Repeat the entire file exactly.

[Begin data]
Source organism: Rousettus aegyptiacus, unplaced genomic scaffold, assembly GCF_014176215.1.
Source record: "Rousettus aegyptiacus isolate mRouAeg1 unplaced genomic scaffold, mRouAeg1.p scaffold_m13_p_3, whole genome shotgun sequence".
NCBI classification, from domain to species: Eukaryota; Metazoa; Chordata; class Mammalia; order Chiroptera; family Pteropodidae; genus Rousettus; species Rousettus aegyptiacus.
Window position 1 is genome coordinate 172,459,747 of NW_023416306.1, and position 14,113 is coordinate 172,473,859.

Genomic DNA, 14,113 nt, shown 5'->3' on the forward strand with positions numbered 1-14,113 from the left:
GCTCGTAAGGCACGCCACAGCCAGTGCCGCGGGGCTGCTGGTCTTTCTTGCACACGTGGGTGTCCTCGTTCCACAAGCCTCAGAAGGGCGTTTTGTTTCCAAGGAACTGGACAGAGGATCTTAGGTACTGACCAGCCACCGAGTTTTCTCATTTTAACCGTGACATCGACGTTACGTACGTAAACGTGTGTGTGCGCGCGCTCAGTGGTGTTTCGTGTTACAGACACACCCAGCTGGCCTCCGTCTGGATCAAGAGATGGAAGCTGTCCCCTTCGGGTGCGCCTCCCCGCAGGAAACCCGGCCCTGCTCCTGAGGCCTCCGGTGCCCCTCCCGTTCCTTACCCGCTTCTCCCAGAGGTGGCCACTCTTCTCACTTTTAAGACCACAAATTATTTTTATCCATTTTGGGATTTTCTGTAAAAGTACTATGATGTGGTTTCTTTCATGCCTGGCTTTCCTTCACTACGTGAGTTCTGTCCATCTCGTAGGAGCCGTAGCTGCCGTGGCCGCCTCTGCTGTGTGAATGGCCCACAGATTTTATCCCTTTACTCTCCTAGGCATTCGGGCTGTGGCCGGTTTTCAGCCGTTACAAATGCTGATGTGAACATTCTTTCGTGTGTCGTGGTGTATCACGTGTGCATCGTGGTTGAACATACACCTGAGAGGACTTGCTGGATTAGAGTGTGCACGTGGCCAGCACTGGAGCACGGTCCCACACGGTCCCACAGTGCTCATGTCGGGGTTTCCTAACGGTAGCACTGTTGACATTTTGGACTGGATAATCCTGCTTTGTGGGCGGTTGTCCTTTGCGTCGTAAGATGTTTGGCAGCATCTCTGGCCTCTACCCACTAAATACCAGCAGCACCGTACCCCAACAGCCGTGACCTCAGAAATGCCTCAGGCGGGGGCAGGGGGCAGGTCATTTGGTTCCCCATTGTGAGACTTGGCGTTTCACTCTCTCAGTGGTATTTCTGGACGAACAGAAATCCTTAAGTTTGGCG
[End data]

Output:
Source organism: Rousettus aegyptiacus, unplaced genomic scaffold, assembly GCF_014176215.1.
Source record: "Rousettus aegyptiacus isolate mRouAeg1 unplaced genomic scaffold, mRouAeg1.p scaffold_m13_p_3, whole genome shotgun sequence".
NCBI classification, from domain to species: Eukaryota; Metazoa; Chordata; class Mammalia; order Chiroptera; family Pteropodidae; genus Rousettus; species Rousettus aegyptiacus.
Window position 1 is genome coordinate 172,459,747 of NW_023416306.1, and position 14,113 is coordinate 172,473,859.

Genomic DNA, 14,113 nt, shown 5'->3' on the forward strand with positions numbered 1-14,113 from the left:
GCTCGTAAGGCACGCCACAGCCAGTGCCGCGGGGCTGCTGGTCTTTCTTGCACACGTGGGTGTCCTCGTTCCACAAGCCTCAGAAGGGCGTTTTGTTTCCAAGGAACTGGACAGAGGATCTTAGGTACTGACCAGCCACCGAGTTTTCTCATTTTAACCGTGACATCGACGTTACGTACGTAAACGTGTGTGTGCGCGCGCTCAGTGGTGTTTCGTGTTACAGACACACCCAGCTGGCCTCCGTCTGGATCAAGAGATGGAAGCTGTCCCCTTCGGGTGCGCCTCCCCGCAGGAAACCCGGCCCTGCTCCTGAGGCCTCCGGTGCCCCTCCCGTTCCTTACCCGCTTCTCCCAGAGGTGGCCACTCTTCTCACTTTTAAGACCACAAATTATTTTTATCCATTTTGGGATTTTCTGTAAAAGTACTATGATGTGGTTTCTTTCATGCCTGGCTTTCCTTCACTACGTGAGTTCTGTCCATCTCGTAGGAGCCGTAGCTGCCGTGGCCGCCTCTGCTGTGTGAATGGCCCACAGATTTTATCCCTTTACTCTCCTAGGCATTCGGGCTGTGGCCGGTTTTCAGCCGTTACAAATGCTGATGTGAACATTCTTTCGTGTGTCGTGGTGTATCACGTGTGCATCGTGGTTGAACATACACCTGAGAGGACTTGCTGGATTAGAGTGTGCACGTGGCCAGCACTGGAGCACGGTCCCACACGGTCCCACAGTGCTCATGTCGGGGTTTCCTAACGGTAGCACTGTTGACATTTTGGACTGGATAATCCTGCTTTGTGGGCGGTTGTCCTTTGCGTCGTAAGATGTTTGGCAGCATCTCTGGCCTCTACCCACTAAATACCAGCAGCACCGTACCCCAACAGCCGTGACCTCAGAAATGCCTCAGGCGGGGGCAGGGGGCAGGTCATTTGGTTCCCCATTGTGAGACTTGGCGTTTCACTCTCTCAGTGGTATTTCTGGACGAACAGAAATCCTTAAGTTTGGCG